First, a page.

Written by Luciana Figueiredo
I am Trine Olsen from Denmark studying MSc in Forensic Anthropology. Often, a part of life as a student is living on a budget. This can feel a little restrictive and sometimes stressful, but if you keep your wits about you, it can be done. Here’s a quick list of things you can do to get a better grip on your personal economics.
Log your expenses
If you are having trouble getting a comprehensive overview of your spending, I recommend taking a critical look at your normal “month of spending”. For a month, write down everything you spend, every little thing.
At the end of the month, sit down and take a look at where your money went. It’s very easy to overlook all the impulse buys or insignificant expenses, but they do stack up. If you are more aware of where your money goes, it’s easier to spend it sensibly going forward.
Packed lunch equals pocket cash
Food from the uni cafes is great, yet it can be quite costly in the long run. If you spend £3 a day on lunch, you will spend a whopping £60 in a month! Bringing your lunch from home can really help to cut spending, though it does take a little time.
If you’re not used to packing lunch, it may take a little practice to find something that works best for you. Scour the internet for lunch suggestions, pack it the day before and you’re on your way to some great savings.
Don’t drink and swipe
One thing that can really set you back, money-wise, is going out. A big money problem for many students is going out when you already had a few drinks at home – spending money seems like no big deal. You swipe that credit card to abandon and when you wake up the next day, you only have enough funds to eat oatmeal for the rest of the week. One thing you can do in that instance, is to only bring cash with you to the bar. That way, you can’t spend more than what you decided to spend when you were sober and responsible.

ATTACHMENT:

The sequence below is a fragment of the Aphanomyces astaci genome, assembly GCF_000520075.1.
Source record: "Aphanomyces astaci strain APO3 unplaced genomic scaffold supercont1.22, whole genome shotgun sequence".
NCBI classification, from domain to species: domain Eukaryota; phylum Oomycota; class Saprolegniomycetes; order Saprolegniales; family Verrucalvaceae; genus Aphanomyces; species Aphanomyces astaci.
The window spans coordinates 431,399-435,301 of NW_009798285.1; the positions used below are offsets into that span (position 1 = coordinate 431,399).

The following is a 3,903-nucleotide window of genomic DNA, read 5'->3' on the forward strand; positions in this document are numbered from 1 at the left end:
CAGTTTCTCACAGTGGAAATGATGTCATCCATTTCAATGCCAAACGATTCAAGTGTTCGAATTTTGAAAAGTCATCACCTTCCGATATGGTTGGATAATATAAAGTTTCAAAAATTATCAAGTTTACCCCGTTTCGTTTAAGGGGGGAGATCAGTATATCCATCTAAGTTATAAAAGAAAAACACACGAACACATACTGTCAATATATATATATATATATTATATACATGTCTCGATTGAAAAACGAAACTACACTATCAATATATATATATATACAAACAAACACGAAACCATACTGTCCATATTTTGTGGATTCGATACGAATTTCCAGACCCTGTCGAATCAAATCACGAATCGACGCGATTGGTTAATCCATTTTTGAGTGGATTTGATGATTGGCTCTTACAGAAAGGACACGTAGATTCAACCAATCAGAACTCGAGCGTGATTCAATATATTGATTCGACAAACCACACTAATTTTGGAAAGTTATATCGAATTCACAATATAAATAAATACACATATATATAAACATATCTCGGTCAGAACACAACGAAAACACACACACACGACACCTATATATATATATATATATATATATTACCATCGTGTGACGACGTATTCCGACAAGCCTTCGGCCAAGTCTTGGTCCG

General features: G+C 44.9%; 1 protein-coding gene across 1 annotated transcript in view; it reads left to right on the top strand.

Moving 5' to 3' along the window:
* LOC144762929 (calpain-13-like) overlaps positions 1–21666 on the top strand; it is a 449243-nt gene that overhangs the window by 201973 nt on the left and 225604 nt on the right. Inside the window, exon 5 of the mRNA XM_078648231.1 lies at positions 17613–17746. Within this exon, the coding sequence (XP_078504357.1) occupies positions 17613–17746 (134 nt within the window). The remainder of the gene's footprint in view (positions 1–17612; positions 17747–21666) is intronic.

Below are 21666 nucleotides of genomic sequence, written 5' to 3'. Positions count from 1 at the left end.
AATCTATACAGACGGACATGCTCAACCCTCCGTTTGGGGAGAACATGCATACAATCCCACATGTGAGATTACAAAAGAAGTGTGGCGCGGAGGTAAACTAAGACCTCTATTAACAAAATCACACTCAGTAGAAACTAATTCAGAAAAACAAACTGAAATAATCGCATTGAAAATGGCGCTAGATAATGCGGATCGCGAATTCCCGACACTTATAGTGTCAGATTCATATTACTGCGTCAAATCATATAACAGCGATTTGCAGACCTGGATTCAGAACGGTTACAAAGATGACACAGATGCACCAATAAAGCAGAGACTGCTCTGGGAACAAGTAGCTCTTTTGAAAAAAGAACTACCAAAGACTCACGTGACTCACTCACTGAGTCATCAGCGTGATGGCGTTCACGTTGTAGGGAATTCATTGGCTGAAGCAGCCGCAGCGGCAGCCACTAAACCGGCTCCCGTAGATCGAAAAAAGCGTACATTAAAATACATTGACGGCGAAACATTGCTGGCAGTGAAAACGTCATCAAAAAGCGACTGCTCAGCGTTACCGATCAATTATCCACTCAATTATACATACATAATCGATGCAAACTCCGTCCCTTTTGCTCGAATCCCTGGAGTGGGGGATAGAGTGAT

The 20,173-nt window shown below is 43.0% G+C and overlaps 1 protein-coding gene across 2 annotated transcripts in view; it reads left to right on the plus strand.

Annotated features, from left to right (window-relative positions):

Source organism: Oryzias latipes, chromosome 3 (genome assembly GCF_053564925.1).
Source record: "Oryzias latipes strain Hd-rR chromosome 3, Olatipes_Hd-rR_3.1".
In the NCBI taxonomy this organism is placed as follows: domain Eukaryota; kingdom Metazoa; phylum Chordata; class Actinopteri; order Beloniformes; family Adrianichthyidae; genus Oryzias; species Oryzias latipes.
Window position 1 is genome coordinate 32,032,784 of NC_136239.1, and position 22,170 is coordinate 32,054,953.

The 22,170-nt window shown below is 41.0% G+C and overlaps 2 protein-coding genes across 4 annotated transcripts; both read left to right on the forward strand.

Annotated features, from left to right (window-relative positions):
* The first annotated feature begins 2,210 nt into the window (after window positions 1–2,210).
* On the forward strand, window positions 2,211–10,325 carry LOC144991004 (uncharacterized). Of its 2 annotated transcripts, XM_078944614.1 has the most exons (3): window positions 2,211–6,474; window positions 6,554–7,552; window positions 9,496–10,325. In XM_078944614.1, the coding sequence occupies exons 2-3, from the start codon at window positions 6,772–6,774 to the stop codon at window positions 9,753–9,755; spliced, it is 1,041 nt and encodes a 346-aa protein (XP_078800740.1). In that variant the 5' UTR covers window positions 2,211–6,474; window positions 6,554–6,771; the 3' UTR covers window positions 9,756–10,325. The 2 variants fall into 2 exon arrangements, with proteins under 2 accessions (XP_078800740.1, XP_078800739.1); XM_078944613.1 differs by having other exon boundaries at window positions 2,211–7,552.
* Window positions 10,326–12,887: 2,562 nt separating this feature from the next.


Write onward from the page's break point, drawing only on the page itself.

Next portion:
Designing a cheaper meal
We all need food. It can be so expensive though, especially if you don’t plan your meals at all! However, you can save a lot of money simply by taking the time to plan your meals ahead of time. Look for deals in your local supermarket and design a week worth of food from that.
Learning to cook instead of eating ready-made meals can cut costs as well. Start by finding easy recipes such as Chili Con Carne or One Pot Pasta. You will find plenty of tutorials on YouTube. If you cook a large portion, it can last you a couple of days. You might even make enough to freeze some and keep it for busy times.
Remember, money isn’t everything – except when you don’t have any. So, get to saving those pounds!
By Trine Olsen, Denmark, MSc in Forensic Anthropology